To be honest, stringent horseshoe pit dimensions are really not that important to enthusiasts, neophytes, or even the common grade of county park degenerates. The emphasis is not on perfectly manicured or measured horseshoes pits. It is actually on the contents of the beer cooler and what is smoking on the grill. Horseshoes is a very informal game where you pitch horseshoes at a stake. While there are naturally sticklers who wish to take it to an Olympic level, horseshoes is usually played amongst friends and family at a very loose and congenial level of competition.
To get the horseshoe pit dimensions set up for a round of pitching, you will need:
- The know it all uncle who claims his eyeball methods of pit measurement to be law
- An actual measuring tape that can be pulled at lengths over 40 feet
- The lay of the pit. The horseshoe pit dimensions have been defined since the first drunken farmer threw a horseshoe at a fleeing chicken that possessed an unusually long neck. Actually, that part is totally made up. But generally speaking (this even includes the rigid regulations of the The National Horseshoe Pitchers Association), the horseshoe pit dimensions should roughly measure out 40 feet long between the stakes and six feet wide. Regulation horseshoe pits usually hit 46 feet because a player should pitch the horseshoe anywhere from 43 to 40 feet away from the target stake.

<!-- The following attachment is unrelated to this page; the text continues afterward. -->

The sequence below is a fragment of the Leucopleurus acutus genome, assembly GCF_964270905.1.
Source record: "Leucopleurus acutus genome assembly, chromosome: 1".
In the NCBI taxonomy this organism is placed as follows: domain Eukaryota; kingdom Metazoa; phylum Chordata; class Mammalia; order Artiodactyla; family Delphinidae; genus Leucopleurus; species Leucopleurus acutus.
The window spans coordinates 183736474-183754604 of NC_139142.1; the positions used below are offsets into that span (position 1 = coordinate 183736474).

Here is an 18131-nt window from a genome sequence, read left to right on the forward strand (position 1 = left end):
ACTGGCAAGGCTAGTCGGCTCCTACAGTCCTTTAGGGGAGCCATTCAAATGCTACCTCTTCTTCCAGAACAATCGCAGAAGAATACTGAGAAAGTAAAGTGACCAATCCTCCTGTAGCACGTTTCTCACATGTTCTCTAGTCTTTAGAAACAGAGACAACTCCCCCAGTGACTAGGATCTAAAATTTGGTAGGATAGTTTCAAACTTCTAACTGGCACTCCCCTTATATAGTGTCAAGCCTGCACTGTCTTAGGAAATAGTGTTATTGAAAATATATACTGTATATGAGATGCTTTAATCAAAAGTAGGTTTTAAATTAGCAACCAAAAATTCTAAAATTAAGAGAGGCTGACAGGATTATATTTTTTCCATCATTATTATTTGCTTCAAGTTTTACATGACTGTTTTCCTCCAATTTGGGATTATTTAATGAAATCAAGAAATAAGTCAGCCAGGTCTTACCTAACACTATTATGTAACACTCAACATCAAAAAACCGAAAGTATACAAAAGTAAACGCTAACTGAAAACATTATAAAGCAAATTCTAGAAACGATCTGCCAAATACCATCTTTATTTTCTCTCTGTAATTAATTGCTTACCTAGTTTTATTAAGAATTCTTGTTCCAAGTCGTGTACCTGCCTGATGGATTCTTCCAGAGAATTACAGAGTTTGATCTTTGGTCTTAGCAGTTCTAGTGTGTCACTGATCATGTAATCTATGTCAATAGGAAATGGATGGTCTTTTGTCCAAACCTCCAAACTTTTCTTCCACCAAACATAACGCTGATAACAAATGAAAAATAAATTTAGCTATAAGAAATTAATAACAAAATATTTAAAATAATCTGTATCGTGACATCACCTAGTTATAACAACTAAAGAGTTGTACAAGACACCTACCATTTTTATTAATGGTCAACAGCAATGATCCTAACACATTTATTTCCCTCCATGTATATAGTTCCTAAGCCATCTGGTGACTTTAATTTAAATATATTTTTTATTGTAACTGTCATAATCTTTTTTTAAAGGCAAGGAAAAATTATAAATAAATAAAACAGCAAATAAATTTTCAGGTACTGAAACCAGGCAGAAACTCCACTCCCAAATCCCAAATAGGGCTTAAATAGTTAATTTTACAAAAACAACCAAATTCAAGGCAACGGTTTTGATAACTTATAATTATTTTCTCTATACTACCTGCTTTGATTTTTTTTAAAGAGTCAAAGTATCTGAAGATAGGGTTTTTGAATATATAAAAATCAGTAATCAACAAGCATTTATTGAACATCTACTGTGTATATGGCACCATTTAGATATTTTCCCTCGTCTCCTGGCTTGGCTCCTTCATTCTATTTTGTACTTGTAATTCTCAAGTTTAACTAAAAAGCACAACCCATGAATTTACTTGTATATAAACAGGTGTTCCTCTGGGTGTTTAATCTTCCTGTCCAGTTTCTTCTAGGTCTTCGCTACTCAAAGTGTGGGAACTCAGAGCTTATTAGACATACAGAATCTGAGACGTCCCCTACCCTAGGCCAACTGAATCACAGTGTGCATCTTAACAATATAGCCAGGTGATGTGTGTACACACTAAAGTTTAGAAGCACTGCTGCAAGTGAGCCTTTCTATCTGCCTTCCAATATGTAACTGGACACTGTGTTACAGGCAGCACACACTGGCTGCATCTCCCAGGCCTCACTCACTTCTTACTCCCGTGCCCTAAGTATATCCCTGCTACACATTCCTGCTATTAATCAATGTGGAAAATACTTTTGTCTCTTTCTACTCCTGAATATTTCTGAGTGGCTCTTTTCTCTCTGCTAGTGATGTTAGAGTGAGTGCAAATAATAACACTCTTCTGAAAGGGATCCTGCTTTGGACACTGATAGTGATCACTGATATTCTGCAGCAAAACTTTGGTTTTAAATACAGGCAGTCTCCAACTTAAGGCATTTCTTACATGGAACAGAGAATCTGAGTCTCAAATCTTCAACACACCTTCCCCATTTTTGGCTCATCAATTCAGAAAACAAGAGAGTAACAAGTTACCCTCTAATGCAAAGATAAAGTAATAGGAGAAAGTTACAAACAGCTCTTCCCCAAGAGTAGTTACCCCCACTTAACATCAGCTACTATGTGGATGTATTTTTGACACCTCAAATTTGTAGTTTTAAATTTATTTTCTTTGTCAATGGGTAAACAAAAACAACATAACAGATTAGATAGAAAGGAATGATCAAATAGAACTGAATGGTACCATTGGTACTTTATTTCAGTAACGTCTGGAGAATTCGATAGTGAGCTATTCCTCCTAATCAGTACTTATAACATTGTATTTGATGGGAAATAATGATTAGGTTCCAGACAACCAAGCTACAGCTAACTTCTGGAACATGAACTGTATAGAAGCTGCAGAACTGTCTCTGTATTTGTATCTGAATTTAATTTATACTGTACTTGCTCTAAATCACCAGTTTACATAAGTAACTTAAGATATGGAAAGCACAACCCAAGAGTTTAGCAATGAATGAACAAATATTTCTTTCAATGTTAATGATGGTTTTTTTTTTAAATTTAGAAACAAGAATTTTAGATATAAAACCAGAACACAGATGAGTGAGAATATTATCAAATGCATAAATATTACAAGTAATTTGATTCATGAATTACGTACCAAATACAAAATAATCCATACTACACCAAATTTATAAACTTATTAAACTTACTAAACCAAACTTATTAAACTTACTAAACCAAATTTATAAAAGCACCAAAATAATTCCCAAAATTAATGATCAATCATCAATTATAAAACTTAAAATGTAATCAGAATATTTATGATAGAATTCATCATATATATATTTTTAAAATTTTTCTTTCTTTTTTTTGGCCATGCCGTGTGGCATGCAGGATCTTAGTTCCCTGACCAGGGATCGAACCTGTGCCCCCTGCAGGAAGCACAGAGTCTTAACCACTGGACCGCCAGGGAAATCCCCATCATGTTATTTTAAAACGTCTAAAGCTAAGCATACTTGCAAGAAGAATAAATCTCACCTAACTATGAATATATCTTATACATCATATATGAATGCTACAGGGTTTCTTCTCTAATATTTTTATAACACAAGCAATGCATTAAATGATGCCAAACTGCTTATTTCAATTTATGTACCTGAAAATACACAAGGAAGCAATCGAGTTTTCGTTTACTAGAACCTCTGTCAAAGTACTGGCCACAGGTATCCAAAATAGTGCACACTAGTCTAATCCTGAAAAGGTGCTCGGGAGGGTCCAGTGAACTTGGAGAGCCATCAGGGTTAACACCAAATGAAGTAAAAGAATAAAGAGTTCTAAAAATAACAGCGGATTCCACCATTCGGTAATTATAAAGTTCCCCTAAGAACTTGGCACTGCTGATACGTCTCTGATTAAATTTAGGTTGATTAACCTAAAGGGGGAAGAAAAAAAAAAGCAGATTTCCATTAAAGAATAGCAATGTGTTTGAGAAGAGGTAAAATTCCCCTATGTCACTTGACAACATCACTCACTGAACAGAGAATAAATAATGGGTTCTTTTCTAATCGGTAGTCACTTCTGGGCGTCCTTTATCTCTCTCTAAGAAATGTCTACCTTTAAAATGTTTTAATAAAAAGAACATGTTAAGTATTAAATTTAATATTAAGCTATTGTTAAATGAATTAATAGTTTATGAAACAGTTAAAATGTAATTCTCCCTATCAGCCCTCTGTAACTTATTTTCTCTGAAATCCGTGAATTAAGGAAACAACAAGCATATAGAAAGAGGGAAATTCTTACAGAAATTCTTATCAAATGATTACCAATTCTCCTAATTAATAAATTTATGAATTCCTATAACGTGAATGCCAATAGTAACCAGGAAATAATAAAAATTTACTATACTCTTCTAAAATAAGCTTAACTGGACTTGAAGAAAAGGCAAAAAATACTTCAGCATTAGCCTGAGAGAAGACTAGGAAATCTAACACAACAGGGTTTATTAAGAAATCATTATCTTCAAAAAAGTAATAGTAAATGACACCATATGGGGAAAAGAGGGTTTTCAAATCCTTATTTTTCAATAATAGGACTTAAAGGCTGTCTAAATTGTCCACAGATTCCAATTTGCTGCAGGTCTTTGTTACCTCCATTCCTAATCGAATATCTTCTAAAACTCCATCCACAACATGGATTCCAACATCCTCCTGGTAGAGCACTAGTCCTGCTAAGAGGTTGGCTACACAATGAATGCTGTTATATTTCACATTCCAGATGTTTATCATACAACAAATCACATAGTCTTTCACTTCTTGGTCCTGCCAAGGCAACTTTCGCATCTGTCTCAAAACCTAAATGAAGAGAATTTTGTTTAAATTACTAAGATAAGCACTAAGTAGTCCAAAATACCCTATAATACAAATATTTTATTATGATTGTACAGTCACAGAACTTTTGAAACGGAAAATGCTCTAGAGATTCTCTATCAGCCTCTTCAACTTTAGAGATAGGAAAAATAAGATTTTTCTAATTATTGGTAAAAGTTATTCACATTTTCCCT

- How to do it. The easiest way to measure out the horseshoe pit dimensions is to get your drunken uncle to do all work while you sit there and drink his beer. But if you are the drunken uncle or stuck doing silly things like hacking out the dimensions of a horseshoe pit, then nail a stake in the ground somewhere flat. Keep the stake about fifteen inches off the ground. Take your tape measure and stagger forward for 40 feet. You can either plant the other stake here or if you forgot to bring it, draw a line with your foot and mark it with stones.